Here in Chazy, Alice is remembered as she appeared in the 1940s – an elderly woman who stayed close to home. Viewing her entire life and collection from this perspective can limit one’s appreciation of the scope of her experience, however. As evidenced in our archives of travel photos, letters and postcards from around the world, Alice T. Miner traveled far and wide in her lifetime. Yes, she ventured across frozen Lake Champlain on collecting trips with her friends, yet she also journeyed widely across the United States and throughout Europe.

The influence and aesthetic for her collection came primarily from her other home, Chicago, not merely through buying furniture from the neighbor’s old barn. This influence is what you will see when you tour The Alice T. Miner Museum, for within these walls is an eclectic collection of wonderful depth and substance!

Alice T. Miner ca. 1895

Thursday, May 15, 2008

A Room Revisited

I am interested in using this "blog" technology to highlight a few of the ongoing projects here at The Alice. There are many elements here that inherently change: the exhibits come and go, events are presented each month, and our dedication to conservation means that the collection itself undergoes transformation - I'll highlight some recent projects in that realm in another blog. However, our public may not realize that there is also the conservation of the museum building, rooms, structures... our outer shell - and this creates change in the museum appearance, and in the way each visitor experiences the museum.

Yesterday I finished hanging the artwork and placing the objects back into what we call the Sheraton Room. This is the second floor bedroom in the northwest corner, named for the style of chairs that grace the room. The Sheraton Room has been the home of our collection of silhouettes since the museum opened in 1924. If you have been here for a tour you may not have realized this fact. The silhouettes were haphazardly hung and thus gave little indication of their integrity as a wonderful collection.

The silhouette collection as it was displayed in the Sheraton Room before renovation:

In the process of examinging each room in the museum we prioritized the Sheraton Room for repair of a window seat damaged by steam. The window seat was skillfully rebuilt by Roger Bodine and Steve Fessette, afterward Steve painted the woodwork and floor of the room. Of course, everything was removed to allow for this renovation. Moving the objects back afforded the opportunity to hang the silhouette collection with care and planning.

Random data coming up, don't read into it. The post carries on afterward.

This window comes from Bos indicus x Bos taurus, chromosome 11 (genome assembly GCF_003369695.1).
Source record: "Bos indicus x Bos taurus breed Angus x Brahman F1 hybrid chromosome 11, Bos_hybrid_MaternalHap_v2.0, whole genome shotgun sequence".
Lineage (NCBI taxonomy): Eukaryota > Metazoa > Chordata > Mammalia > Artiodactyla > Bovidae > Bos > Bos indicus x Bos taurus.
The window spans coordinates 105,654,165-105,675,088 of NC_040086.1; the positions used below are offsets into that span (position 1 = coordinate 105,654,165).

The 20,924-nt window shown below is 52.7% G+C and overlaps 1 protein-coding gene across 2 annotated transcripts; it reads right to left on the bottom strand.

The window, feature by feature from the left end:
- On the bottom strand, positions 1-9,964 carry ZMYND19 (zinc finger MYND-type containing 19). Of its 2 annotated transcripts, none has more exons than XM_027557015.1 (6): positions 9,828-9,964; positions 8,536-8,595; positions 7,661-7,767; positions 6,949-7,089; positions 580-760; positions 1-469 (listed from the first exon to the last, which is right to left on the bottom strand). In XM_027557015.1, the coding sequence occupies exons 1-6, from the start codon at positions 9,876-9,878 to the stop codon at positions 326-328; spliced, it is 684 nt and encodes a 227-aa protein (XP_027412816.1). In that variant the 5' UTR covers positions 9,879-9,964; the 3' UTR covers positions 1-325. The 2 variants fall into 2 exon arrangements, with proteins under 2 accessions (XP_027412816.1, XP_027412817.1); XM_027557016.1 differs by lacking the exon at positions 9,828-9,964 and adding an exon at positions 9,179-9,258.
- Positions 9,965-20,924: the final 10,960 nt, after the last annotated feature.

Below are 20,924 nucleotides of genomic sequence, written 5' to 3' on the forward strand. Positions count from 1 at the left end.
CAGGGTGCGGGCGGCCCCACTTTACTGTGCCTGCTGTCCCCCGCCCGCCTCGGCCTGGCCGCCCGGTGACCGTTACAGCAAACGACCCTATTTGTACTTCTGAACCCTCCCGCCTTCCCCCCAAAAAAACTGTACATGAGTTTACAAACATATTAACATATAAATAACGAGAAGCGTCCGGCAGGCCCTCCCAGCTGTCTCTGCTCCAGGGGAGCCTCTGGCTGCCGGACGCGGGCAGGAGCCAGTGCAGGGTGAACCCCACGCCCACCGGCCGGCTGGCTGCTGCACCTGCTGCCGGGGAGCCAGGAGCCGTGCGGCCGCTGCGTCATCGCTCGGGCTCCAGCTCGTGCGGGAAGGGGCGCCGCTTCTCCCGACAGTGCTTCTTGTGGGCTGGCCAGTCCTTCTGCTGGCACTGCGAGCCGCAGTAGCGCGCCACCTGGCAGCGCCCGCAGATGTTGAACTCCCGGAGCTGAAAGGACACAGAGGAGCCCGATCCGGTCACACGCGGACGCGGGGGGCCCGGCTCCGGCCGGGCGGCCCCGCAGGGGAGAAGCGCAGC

Docent Seana Remillard was a great help during the process of hanging the silhouettes and other artwork. After plotting out where each piece would be hung we tackled the concrete and terracotta tile walls! I hope the results speak for themselves... but you must tour the museum to really experience these wonderful, diminutive works of art!

And here is the silhouette collection today:

Tuesday, May 13, 2008


I'd like to take a moment to inform you of our need for volunteers! This summer we have an exciting event at the museum - our first exhibit of some exquisite Japanese woodblock prints first collected by Alice Miner in the 1920s. We expect to have a greater number of visitors because of the show, which can only further strain our small number of volunteers. If you have the time and inclination, please consider volunteering.

The Alice T. Miner Museum is seeking volunteers to help in interpreting the museum and its contents for visitors, researching our collection or archives, and assisting with events. The Alice also has a garden club for the green thumb looking to commit a few hours each week. The museum docent should be able to set aside six hours a week for museum work.

The Alice T. Miner Museum is a Colonial Revival Museum with a widely varied and exciting collection of decorative arts and furniture displayed in period rooms first arranged by Alice in 1924. The museum also houses extensive archives, including local history, genealogical information, and letters from well-known historical figures, as well as photographs and personal letters of Alice T. and William H. Miner.

Docents learn skills relating to the proper handling and care of historic objects and archival materials as well as tour guiding techniques, public relations, and research methods.

Our docents are committed to excellent visitor service and appreciate the importance of the Museum's collection, founders and history.

Docents are outgoing, enthusiastic communicators (for tours lasting up to 1.5 hours) who are interested in learning detailed information about the museum's artifacts and about Alice and William Miner - which will enable them to tell the stories of the Miners and the history of the collection. This job requires the ability to express ideas clearly and concisely, experience working with the public is preferred.

For more information email Amanda Palmer -, or call 518-846-7336

Embracing Change, Using Technology

This blog represents a change for The Alice. In a few short years the methods we use to reach out to our visitors have changed exponentially! Lucille Czarnetzky, Director/Curator during the 1970's and 80's, would have connected with her public by talking over the garden fence, spreading news by word of mouth. Fred Smith, my immediate predecessor, courted the public by hanging fliers, talking to the press, and good, old-fashioned word of mouth.

I cannot emphasize enough how important the old ways of spreading the news can be... when I hear from a friend that a show is really worth seeing it means much more to me than merely noting an interesting flier, or reading a review written by someone I do not know. But these methods are somewhat fleeting. People move on and fliers get blown away in the breeze.

And now I will get to the point about embracing technology. This blog affords an opportunity that word of mouth and hanging fliers cannot promise - it will be available for our public to read until I am ready to change the message.

I hope to use our new blog site to keep you up to date on our more immediate news. We already produce a quarterly newsletter and post show announcements on our website, but now I can tell you what happened @ The Alice last week, or yesterday, or just an hour ago on a tour.

Stay tuned!